Program to track social media for signs of depression, anxiety
Diana Inkpen, a professor of computer science at the University of Ottawa, is spearheading the development of a new Artificial Intelligence (AI) software designed to detect signs of mental illness online.
This technology uses machine learning algorithms to understand what people think by filtering texts, and examining online data on platforms such as Facebook, Instagram, and Twitter to find indicators of mental illness to be later analysed by experts in mental health.
To develop the program, Inkpen is working with a team of other computer scientists, along with psychiatrists, psychologists, master’s students, and her own computer science students. The team has been working on the research for two years now and are planning to have most of the program developed in the next year. Currently, the team is working to perfect the user experience aspect of the program.
Inkpen believes that people tend to turn towards social media to share their opinions and discuss personal stories, and by monitoring social media, the AI technology will be able to pick up on text or images that denote negative emotions by the user.
According to Kaitlin Keyes, a fourth-year English student at the U of O, “It would be cool if you were looking at a ‘triggering’ hashtags—it would give you an alert and ask you if you are okay. It would be cool if the app itself could help you get better. For example, giving tools to students such as breathing techniques or mental illness resources.”
Although doctors and other mental health experts are needed for the annotating of the data and advising what the program should look out for, Inkpen explains that researchers can use hospital records to examine symptoms that the program should currently look out for.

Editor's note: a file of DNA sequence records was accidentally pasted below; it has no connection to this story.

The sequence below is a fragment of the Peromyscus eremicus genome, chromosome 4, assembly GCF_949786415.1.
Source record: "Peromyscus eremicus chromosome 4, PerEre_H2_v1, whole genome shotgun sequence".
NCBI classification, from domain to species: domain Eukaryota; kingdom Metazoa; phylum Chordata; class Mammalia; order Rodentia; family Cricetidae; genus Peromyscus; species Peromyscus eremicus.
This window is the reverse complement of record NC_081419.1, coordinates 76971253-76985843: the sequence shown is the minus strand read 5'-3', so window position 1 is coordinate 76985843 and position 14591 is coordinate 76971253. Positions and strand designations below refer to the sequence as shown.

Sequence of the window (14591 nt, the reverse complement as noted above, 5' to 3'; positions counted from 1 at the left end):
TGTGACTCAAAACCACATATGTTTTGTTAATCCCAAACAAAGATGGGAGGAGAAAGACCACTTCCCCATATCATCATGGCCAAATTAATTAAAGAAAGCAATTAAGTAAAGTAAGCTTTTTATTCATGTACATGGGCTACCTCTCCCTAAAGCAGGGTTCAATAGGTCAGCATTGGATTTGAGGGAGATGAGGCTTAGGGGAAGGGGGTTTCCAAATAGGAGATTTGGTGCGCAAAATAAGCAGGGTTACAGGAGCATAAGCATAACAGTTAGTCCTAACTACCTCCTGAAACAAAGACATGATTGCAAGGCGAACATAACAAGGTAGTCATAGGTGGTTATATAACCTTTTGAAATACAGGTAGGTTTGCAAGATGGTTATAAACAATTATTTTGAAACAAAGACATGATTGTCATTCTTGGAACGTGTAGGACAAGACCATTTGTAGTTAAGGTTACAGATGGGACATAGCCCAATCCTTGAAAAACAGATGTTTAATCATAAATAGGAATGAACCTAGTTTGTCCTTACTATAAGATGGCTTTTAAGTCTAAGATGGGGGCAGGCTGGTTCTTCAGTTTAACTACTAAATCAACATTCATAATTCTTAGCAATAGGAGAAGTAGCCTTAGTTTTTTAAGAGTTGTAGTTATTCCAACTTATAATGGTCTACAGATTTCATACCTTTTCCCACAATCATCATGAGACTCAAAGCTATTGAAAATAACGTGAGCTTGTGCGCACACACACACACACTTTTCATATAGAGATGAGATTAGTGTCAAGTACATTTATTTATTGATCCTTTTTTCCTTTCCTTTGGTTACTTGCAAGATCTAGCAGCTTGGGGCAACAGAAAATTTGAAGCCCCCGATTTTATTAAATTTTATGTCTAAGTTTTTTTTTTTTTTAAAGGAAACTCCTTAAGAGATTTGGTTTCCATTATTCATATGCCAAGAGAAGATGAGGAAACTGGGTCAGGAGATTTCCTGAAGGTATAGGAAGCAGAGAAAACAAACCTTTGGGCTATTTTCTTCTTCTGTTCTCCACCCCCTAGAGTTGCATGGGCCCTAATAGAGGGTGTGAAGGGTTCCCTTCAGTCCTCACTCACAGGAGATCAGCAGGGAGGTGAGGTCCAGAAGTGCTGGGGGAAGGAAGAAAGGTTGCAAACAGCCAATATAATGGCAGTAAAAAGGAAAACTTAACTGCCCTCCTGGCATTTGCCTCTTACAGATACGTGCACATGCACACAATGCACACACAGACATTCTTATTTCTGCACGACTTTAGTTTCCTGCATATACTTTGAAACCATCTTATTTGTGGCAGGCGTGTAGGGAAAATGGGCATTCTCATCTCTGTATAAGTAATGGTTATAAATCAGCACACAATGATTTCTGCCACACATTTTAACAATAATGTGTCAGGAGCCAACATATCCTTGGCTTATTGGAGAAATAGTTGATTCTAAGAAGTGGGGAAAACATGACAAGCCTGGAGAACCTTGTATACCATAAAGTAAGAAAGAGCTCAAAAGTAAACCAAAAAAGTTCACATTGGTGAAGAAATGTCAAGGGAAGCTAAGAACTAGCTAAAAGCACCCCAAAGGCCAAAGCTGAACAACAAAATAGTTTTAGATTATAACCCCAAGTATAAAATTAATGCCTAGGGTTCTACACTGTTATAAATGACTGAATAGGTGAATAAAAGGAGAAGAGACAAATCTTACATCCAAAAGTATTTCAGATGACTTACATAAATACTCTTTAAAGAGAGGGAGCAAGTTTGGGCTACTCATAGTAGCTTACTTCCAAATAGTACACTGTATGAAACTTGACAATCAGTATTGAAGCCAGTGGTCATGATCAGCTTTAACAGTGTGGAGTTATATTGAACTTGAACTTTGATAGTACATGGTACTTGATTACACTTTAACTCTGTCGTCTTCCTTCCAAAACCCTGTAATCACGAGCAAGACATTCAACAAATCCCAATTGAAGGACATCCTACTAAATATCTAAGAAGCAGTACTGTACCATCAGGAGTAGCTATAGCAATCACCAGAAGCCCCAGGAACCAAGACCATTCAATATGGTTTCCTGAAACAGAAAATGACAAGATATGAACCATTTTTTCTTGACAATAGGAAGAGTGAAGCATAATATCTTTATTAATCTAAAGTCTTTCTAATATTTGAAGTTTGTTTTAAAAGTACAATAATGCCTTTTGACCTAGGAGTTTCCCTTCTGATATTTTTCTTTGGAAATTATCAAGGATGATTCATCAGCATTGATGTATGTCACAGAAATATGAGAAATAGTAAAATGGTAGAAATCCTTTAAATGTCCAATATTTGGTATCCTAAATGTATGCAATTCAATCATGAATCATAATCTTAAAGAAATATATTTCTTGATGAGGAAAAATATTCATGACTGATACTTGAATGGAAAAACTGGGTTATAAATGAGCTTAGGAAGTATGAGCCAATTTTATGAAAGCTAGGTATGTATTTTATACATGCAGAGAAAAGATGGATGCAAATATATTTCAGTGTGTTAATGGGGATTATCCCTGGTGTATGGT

To guarantee the validity and reliability of this program, Inkpen explained that a well-trained program should be able to analyze the language of social media users to deter false statements. The researchers on this program are also working on perfecting this program to not miss out on important cases.
“The more accurate this technology is, the more it will help in our lives,” said Inkpen.
According to Inkpen, in-person mental health services are often full and have lengthy waiting times for parents to see a specialist and voice their concerns about their children’s mental health. Inkpen and her team hopes to be able to prevent and treat mental illnesses based on early warning signs.
Inkpen also believes that this technology would be effective in terms of cyberbullying detection or aggressions, based on language use and images. This tool could also help the authorities, by making it possible to guess the location of the people committing such behaviour.
In order to maximize the benefits to students and the university, this tool can also be made accessible by university administration and mental health counselors across campuses.